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Don't be scared of disruption in wealth management. It won't bite.

FundForum International 2018 sneak peek

We all agree that the new wave of disruption will shake the asset management and wealth management industries up. And we can certainly agree that no-one is 100% sure on what that means. But take it from Gaelle Drory-Liaudet, Senior Director at Anthemis, you shouldn't shy away from it. We talk to her about how you can embrace it and what it might mean for you.

What is the next wave of disruption in wealth management and financial services, and how can you take advantage of it to deliver value to your customers?

Disruption in the asset management and asset servicing arena has significantly evolved in recent years, but it hasn’t reached its inflection point. Changes we have seen in Robotic Process Automation (RPA), Blockchain and Cognitive Systems will continue to have a deep and lasting impact on the operations of various service providers. At Anthemis, we believe that digitally enabled firms have greater capacity to focus on connecting with and providing expertise to clients in a more meaningful way. By optimizing their use of technology, wealth managers will increase their ability to survive in the digital economy and meet client needs more effectively, they will also address the need to decrease risk, improve transparency and deal with compressed fees in new ways.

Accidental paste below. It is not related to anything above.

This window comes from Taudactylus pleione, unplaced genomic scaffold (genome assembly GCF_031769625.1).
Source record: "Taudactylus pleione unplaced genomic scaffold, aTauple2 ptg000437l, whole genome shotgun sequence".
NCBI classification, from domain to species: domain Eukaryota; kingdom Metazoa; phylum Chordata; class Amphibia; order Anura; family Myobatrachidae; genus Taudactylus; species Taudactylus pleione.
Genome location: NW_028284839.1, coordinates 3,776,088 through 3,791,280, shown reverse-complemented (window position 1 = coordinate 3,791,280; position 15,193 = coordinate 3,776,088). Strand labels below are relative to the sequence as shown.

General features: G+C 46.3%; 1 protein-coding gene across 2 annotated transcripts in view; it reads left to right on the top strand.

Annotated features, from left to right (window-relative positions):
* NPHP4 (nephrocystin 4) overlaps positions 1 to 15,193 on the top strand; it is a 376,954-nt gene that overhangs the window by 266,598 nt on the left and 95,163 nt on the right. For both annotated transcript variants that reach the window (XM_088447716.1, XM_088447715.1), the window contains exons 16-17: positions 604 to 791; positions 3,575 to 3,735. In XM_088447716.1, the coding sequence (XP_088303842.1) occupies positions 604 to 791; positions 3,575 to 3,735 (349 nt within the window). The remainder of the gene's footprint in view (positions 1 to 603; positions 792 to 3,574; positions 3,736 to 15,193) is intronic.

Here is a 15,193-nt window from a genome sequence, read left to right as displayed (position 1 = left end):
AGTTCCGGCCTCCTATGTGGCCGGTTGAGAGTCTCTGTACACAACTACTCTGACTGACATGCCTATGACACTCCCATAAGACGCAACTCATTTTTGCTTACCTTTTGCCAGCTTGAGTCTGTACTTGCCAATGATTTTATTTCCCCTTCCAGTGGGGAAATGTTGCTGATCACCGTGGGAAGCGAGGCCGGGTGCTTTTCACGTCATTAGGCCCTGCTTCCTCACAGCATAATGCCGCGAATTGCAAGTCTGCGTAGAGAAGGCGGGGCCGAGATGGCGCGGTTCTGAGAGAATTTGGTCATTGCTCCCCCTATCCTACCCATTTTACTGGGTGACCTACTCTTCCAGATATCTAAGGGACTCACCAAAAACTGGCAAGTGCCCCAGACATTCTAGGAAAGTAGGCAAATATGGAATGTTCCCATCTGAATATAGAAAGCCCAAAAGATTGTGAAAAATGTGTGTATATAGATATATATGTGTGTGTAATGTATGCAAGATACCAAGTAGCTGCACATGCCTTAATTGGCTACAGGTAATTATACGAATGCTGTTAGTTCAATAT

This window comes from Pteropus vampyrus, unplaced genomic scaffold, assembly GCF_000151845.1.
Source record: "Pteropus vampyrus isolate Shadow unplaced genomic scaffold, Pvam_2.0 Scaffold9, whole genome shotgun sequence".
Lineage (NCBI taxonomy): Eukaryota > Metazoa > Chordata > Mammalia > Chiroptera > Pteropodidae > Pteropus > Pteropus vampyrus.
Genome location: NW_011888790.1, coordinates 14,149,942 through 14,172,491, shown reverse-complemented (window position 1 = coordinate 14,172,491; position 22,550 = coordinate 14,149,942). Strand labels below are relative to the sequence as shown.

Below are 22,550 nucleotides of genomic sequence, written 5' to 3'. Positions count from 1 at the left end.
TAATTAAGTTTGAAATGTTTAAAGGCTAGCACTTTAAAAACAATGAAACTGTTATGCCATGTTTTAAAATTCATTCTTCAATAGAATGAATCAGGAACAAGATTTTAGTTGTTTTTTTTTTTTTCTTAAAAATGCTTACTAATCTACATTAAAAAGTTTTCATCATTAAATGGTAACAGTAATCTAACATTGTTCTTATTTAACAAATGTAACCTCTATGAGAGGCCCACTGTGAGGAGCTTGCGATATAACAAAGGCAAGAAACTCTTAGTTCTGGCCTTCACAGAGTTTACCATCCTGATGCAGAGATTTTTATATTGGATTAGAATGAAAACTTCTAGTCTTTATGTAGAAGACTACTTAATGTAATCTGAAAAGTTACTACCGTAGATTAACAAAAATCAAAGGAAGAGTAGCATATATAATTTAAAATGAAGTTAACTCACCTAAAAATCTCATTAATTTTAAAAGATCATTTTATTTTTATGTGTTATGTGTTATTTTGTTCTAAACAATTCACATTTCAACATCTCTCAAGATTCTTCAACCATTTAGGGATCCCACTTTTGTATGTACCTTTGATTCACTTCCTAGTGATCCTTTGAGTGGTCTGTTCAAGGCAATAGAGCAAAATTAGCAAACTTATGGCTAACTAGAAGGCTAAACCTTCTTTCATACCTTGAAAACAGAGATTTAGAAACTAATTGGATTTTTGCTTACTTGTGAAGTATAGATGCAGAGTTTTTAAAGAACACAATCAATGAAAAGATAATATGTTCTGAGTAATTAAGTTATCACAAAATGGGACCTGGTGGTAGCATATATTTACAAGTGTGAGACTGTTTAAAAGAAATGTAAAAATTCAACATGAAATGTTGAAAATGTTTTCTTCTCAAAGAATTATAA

Additionally, rating agency Moodys, as well as many CEOs of asset managers and financial services institutions, are expecting a second wave of industry disruptions to come from the tech firms such as Apple, Amazon, Google, whom can disrupt, initially with their strong distribution channels. These tech giants could enter the asset management industry not just for investment management fees but also to enable data collection and keep their clients within their companies' business ecosystems. Digital payment firms like PayPal, which have large user bases and are seeking new revenue streams, could benefit from offering investment funds. The asset management industry has already seen digital disruption in China. In 2013, an affiliate of Alibaba launched Yu'e Bao, a money market fund for its digital payment system, Alipay.